editionReceived December 1, 2010, Accepted January 24, 2011
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languageeng
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subjectAnimals ; BRIEF COMMUNICATIONS ; Chromosomes ; Climate change ; diploid number ; Diploidy ; Environmental aspects ; Evolution ; evolution of genome compartmentalization ; Evolution, Molecular ; Evolutionary biology ; Gene Expression Regulation ; Genetic aspects ; Genomes ; Genomics ; Genotype & phenotype ; Karyotyping ; Phylogeny ; Physiological aspects ; Ploidies ; Reptiles & amphibians ; reptilian vertebrates ; Sex chromosomes ; Sex determination ; Sex Determination Processes ; Sex determination, Genetic ; sexual development ; Temperature ; temperature-dependent and genotypic sex determination ; Turtles ; Turtles - genetics ; Vertebrates
ispartofEvolution, 2011-06, Vol.65 (6), p.1808-1813
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0Copyright © 2011 Society for the Study of Evolution
12011 The Author(s). © 2011 The Society for the Study of Evolution.
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descriptionAlthough much progress has been achieved in understanding the genetic basis of adaptation, the drivers of genome evolution remain obscure. For instance, extensive variation among reptilian genomes continues largely unexplained, yet reptiles hold critical clues about vertebrate evolution. Turtles posses diverse chromosome numbers (2N = 28-66) derived from extensive genomic rearrangements, plus varied sex-determining mechanisms (genotypic and temperature-dependent). Here, we show that rates of evolution in turtle chromosome number are ~20-fold higher along phylogenetic branches where transitions between sexdetermining mechanisms also occur, revealing a strong coevolution of these traits and making drift a less likely driver. Directional tests indicate that both traits evolved effectively in synchrony. These events occurred near global extremes in temperature shifts over the last 200 million years, although the role of climate change remains unknown at this point. Two alternative testable explanations for these patterns are proposed. First, selection for sex determination turnover may co-opt mechanisms (e.g., chromatin remodeling) favoring genomic rearrangements. Alternatively, chromosomal rearrangements underlying diploid number evolution may alter gene regulation enabling transitions in sex-determining mechanisms. Our data indicate that the evolution of sex determination is intimately linked to profound genomic changes underlying diploid number evolution, the ecological context of which remains intriguing.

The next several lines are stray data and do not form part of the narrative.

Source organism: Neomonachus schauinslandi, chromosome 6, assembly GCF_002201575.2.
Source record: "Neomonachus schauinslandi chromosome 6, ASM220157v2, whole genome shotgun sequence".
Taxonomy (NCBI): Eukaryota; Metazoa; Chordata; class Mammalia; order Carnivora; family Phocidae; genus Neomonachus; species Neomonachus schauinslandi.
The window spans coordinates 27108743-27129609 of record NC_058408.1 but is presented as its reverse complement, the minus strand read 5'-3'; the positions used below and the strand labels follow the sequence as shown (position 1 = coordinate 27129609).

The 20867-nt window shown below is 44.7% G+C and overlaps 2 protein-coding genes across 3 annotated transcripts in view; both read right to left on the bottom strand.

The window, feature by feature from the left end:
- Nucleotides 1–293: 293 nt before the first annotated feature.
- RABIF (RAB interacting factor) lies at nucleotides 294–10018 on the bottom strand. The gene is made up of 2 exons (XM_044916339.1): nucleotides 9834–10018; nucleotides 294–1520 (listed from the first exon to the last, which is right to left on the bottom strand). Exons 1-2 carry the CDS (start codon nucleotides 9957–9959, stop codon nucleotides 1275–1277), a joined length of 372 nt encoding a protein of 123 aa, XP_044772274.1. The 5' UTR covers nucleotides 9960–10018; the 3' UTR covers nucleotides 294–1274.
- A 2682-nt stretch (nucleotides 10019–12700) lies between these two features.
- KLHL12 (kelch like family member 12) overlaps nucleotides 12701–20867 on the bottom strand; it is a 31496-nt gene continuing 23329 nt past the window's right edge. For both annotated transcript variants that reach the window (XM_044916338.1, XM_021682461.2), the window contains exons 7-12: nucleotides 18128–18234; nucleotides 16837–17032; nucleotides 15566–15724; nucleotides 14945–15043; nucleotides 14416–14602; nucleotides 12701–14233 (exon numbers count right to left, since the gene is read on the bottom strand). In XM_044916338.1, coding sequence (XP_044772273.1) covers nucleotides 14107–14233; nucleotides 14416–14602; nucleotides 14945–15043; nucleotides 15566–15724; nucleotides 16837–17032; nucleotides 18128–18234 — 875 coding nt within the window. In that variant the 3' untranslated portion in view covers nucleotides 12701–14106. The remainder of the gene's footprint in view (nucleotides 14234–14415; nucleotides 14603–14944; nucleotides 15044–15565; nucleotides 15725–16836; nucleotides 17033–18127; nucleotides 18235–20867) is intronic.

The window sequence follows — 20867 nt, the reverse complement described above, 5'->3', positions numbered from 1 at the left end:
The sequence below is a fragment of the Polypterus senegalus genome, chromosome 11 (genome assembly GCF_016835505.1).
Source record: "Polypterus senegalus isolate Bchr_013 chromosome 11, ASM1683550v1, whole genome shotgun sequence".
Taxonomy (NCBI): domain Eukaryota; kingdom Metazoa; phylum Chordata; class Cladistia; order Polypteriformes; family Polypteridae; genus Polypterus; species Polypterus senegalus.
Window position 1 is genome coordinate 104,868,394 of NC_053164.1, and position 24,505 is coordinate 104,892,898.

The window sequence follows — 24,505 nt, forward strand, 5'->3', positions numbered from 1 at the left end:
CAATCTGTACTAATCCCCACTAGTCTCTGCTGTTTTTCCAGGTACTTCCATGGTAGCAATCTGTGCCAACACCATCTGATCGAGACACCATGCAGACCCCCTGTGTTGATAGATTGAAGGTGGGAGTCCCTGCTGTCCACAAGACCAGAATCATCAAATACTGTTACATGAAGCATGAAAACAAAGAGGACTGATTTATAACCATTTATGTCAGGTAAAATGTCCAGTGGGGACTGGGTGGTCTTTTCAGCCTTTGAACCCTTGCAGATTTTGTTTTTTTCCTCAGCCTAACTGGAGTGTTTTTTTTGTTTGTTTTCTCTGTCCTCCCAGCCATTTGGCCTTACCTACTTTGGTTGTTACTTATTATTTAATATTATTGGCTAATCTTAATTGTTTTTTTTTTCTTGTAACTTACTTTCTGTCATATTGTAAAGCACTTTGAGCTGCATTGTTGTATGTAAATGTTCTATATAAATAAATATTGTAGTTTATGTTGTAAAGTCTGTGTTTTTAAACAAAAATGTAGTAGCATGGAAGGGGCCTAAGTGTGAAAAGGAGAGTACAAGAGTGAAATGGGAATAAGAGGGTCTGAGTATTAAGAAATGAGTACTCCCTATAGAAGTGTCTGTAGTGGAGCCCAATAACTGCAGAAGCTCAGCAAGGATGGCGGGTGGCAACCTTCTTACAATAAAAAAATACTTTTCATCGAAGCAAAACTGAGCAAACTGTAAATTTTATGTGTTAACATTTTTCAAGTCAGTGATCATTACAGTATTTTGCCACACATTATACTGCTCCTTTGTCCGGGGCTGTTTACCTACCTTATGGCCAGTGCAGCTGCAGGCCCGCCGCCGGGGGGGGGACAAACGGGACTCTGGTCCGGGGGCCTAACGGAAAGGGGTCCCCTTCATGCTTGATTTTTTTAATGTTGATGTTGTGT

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13Genomes
14Genomics
15Genotype & phenotype
16Karyotyping
17Phylogeny
18Physiological aspects
19Ploidies
20Reptiles & amphibians
21reptilian vertebrates
22Sex chromosomes
23Sex determination
24Sex Determination Processes
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abstractAlthough much progress has been achieved in understanding the genetic basis of adaptation, the drivers of genome evolution remain obscure. For instance, extensive variation among reptilian genomes continues largely unexplained, yet reptiles hold critical clues about vertebrate evolution. Turtles posses diverse chromosome numbers (2N = 28-66) derived from extensive genomic rearrangements, plus varied sex-determining mechanisms (genotypic and temperature-dependent). Here, we show that rates of evolution in turtle chromosome number are ~20-fold higher along phylogenetic branches where transitions between sexdetermining mechanisms also occur, revealing a strong coevolution of these traits and making drift a less likely driver. Directional tests indicate that both traits evolved effectively in synchrony. These events occurred near global extremes in temperature shifts over the last 200 million years, although the role of climate change remains unknown at this point. Two alternative testable explanations for these patterns are proposed. First, selection for sex determination turnover may co-opt mechanisms (e.g., chromatin remodeling) favoring genomic rearrangements. Alternatively, chromosomal rearrangements underlying diploid number evolution may alter gene regulation enabling transitions in sex-determining mechanisms. Our data indicate that the evolution of sex determination is intimately linked to profound genomic changes underlying diploid number evolution, the ecological context of which remains intriguing.
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editionReceived December 1, 2010, Accepted January 24, 2011